Can you tell me more about your experience filming Fashion Star?
NBC contacted me when I was working [as head designer for Catherine Malandrino’s label at Tahari ASL]. [They said], “We learned about you through your line PROSE IV” and I thought,“Is this a joke? I didn’t have social media and I’d just gotten a cell phone. I didn’t have a public persona, so I thought this would be good for me. [The whole competition] was a joke, but I ended up coming in second place. I would wing every episode.
Since Fashion Star was a show about quick decision-making and multitasking, I’m curious to know how those skills have translated to your day-to-day at NSTO.
I have an amazing team of people that I really love. I wake up to many emails because we make many things overseas. I touch base with people on other teams and oversee the design team. I’m no longer sketching—I’m thinking big picture and more strategically. I collaborate with NSTO’s VP of marketing and spend a lot of time pushing for things to be different. I do drops rather than collections, and come up with tightly edited capsules. [I also] put together decks, creative pitches, design pitches, and informational pitches for the team and approve fabrics. I also oversee all production. We just started working in 3D to be more sustainable. I work on my other [projects] after work. I usually go to bed at midnight.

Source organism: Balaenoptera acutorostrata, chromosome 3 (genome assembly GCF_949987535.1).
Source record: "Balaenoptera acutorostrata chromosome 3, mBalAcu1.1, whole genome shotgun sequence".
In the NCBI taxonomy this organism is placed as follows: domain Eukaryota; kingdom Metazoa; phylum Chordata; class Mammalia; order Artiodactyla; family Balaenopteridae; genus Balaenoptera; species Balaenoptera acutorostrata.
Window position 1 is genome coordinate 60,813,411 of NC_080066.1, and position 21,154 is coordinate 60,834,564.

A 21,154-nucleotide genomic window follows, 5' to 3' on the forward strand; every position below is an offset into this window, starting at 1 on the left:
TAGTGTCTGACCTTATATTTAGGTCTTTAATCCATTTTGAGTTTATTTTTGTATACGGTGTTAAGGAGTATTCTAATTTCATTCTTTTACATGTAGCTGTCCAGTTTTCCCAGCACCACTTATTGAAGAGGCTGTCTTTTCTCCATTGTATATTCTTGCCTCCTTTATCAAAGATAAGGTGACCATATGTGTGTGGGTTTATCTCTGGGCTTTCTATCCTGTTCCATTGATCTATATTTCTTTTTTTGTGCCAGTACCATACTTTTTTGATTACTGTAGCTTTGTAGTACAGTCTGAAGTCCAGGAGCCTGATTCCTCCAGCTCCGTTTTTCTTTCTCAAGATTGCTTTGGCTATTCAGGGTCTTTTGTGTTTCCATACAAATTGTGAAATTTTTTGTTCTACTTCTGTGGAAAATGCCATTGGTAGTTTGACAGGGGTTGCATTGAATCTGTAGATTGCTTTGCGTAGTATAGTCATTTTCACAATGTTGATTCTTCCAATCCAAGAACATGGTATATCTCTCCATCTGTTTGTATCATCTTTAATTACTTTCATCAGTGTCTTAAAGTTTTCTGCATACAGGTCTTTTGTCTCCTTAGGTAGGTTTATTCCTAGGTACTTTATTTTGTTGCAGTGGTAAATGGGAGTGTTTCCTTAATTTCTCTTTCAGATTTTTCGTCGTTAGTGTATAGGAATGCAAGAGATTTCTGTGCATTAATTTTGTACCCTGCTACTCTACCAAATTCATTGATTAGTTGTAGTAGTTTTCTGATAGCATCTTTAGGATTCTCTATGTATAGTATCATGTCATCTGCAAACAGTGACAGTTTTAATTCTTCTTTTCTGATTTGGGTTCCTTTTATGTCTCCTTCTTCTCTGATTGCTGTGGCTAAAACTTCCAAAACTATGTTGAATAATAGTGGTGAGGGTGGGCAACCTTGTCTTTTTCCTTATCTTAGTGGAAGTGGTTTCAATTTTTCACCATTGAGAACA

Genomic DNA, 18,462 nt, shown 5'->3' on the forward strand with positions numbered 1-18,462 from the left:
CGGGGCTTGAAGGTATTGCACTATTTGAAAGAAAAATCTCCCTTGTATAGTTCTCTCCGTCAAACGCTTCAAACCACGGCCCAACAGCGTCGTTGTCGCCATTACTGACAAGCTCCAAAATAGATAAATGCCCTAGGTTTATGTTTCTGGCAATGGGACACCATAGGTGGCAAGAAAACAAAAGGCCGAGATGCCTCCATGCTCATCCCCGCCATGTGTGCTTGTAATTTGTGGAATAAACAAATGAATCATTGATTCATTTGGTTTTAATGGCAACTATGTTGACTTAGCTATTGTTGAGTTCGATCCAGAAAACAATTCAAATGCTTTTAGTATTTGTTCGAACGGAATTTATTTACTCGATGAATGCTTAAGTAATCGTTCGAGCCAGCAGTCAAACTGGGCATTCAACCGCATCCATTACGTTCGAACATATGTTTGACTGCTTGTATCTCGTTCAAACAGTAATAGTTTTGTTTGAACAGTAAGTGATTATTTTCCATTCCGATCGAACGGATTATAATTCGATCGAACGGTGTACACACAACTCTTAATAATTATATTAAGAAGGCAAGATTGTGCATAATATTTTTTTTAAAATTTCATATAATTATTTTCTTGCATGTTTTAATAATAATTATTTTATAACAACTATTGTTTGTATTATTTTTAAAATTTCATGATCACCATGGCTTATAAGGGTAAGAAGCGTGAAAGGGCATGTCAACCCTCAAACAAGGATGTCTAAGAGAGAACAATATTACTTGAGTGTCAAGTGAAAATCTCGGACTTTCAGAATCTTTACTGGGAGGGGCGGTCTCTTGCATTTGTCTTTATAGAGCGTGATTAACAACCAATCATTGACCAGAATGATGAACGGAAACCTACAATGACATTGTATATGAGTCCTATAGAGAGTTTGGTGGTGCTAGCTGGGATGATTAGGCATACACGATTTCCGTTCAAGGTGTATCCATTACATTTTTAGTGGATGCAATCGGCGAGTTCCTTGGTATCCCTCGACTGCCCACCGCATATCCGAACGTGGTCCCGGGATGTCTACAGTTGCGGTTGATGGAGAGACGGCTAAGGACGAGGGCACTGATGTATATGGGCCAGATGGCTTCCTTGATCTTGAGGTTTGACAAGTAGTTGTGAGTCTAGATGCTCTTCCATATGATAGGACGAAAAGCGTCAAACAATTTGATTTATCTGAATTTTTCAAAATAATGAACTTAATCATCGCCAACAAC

Where do you find the energy to do all that?
Do you hear me talking [this fast]? [Laughs]. The key to a lot of it is that I don’t do it for money. I love working and making the brands good. I’m not OCD and I’m not a perfectionist—I’m an agile operator.
What are you trying to accomplish in designing for each of your brands?